Back in the Southwest a possible fix for the problem turned up in the Dallas Morning News. Here is my idea for something that might work in the high tech world of space sobriety, though it does not exactly go with the mythology of gritty space explorers: On Saturday (7/28/07) this headline appeared: "New celeb trend: ankle alcohol monitors . Lohan's bracelet isn't just for show." To quote,

Since then, she had been seen around town and in paparazzi photos wearing the ankle bracelet, a high-tech device known as a Secure Continuous Remote Alcohol Monitor. It measures alcohol content emitted through perspiration in the skin and relays the information to authorities or, in this case, her attorney, Blair Berk.
Space Travel is a magnificent human adventure. At its best it is courageous, heroic, selfless and ennobling. At their best people in the space program travel on behalf of humankind. Their discoveries add to the progress of science, and offer inspiration to young and old alike. I conclude this post with the following story. It is much more in line with what I prefer to be blogging about, more like what Mondays should be in Texas. It is from C/Net News (7/30/07), and is titled, "How to land a spacecraft on an asteroid." To quote,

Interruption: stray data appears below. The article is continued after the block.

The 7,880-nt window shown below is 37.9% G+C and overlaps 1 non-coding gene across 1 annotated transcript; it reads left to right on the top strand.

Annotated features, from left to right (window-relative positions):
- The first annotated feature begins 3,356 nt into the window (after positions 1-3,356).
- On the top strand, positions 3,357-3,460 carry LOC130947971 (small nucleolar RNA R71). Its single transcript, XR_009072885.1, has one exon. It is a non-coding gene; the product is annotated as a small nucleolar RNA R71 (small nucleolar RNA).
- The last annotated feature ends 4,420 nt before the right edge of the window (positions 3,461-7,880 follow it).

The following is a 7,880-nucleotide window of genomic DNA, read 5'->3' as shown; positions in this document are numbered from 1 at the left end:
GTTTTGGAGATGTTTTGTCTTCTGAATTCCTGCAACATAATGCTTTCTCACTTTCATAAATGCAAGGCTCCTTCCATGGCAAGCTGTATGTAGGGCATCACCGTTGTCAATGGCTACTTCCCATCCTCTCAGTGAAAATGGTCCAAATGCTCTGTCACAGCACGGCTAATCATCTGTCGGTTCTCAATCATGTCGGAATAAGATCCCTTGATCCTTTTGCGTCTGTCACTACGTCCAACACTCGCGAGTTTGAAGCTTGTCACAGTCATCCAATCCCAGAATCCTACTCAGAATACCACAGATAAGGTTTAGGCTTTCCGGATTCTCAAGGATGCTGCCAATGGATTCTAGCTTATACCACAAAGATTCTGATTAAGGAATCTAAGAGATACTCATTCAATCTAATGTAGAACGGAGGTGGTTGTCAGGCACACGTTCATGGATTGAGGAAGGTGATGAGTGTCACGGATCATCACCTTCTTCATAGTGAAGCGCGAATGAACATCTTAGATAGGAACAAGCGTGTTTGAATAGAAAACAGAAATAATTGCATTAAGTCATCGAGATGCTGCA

NASA is exploring the possibility of sending astronauts to an asteroid, with hopes of making deep-space exploration more feasible.

. . . according to David Morrison, a senior scientist in NASA's Astrobiology Institute.

"The concept of human flights to near-Earth objects is exciting for science, and it's a logical, technological stepping stone to Mars because it's intermediate in flight length," said Morrison. "It's not literally on the way, but it's on the way for developing the technology for deep space."

The important truth to ascertain is whether it is still safe to fly. That is always the central question for me in the midst of these revelations. The space program is challenged to confront reality while honoring those who have died in the service of space exploration, myths and all.

Cross posted at The Reaction.